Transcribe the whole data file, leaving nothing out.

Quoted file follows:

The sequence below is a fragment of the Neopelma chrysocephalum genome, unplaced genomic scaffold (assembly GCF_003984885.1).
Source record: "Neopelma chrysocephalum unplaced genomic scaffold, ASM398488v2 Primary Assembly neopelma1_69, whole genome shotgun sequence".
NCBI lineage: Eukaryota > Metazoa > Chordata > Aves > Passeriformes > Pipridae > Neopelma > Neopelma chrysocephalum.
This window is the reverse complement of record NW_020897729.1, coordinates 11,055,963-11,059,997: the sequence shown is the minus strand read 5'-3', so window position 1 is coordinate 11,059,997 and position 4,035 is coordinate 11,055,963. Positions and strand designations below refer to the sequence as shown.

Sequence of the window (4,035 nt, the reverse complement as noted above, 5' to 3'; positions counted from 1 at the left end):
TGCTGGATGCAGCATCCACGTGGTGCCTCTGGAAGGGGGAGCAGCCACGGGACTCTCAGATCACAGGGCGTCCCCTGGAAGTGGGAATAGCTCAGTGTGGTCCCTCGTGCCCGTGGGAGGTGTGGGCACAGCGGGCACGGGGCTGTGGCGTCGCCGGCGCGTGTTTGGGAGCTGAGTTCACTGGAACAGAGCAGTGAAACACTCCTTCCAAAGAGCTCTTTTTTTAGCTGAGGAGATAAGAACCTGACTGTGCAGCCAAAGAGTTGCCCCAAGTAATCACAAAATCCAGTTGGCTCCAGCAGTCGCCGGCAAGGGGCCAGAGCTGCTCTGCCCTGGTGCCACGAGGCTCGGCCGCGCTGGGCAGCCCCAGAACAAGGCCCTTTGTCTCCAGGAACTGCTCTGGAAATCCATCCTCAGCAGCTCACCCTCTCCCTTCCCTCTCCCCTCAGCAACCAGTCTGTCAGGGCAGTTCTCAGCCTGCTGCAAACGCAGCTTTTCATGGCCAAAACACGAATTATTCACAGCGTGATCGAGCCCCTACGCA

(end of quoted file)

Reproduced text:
The sequence below is a fragment of the Neopelma chrysocephalum genome, unplaced genomic scaffold (assembly GCF_003984885.1).
Source record: "Neopelma chrysocephalum unplaced genomic scaffold, ASM398488v2 Primary Assembly neopelma1_69, whole genome shotgun sequence".
NCBI lineage: Eukaryota > Metazoa > Chordata > Aves > Passeriformes > Pipridae > Neopelma > Neopelma chrysocephalum.
This window is the reverse complement of record NW_020897729.1, coordinates 11,055,963-11,059,997: the sequence shown is the minus strand read 5'-3', so window position 1 is coordinate 11,059,997 and position 4,035 is coordinate 11,055,963. Positions and strand designations below refer to the sequence as shown.

Sequence of the window (4,035 nt, the reverse complement as noted above, 5' to 3'; positions counted from 1 at the left end):
TGCTGGATGCAGCATCCACGTGGTGCCTCTGGAAGGGGGAGCAGCCACGGGACTCTCAGATCACAGGGCGTCCCCTGGAAGTGGGAATAGCTCAGTGTGGTCCCTCGTGCCCGTGGGAGGTGTGGGCACAGCGGGCACGGGGCTGTGGCGTCGCCGGCGCGTGTTTGGGAGCTGAGTTCACTGGAACAGAGCAGTGAAACACTCCTTCCAAAGAGCTCTTTTTTTAGCTGAGGAGATAAGAACCTGACTGTGCAGCCAAAGAGTTGCCCCAAGTAATCACAAAATCCAGTTGGCTCCAGCAGTCGCCGGCAAGGGGCCAGAGCTGCTCTGCCCTGGTGCCACGAGGCTCGGCCGCGCTGGGCAGCCCCAGAACAAGGCCCTTTGTCTCCAGGAACTGCTCTGGAAATCCATCCTCAGCAGCTCACCCTCTCCCTTCCCTCTCCCCTCAGCAACCAGTCTGTCAGGGCAGTTCTCAGCCTGCTGCAAACGCAGCTTTTCATGGCCAAAACACGAATTATTCACAGCGTGATCGAGCCCCTACGCA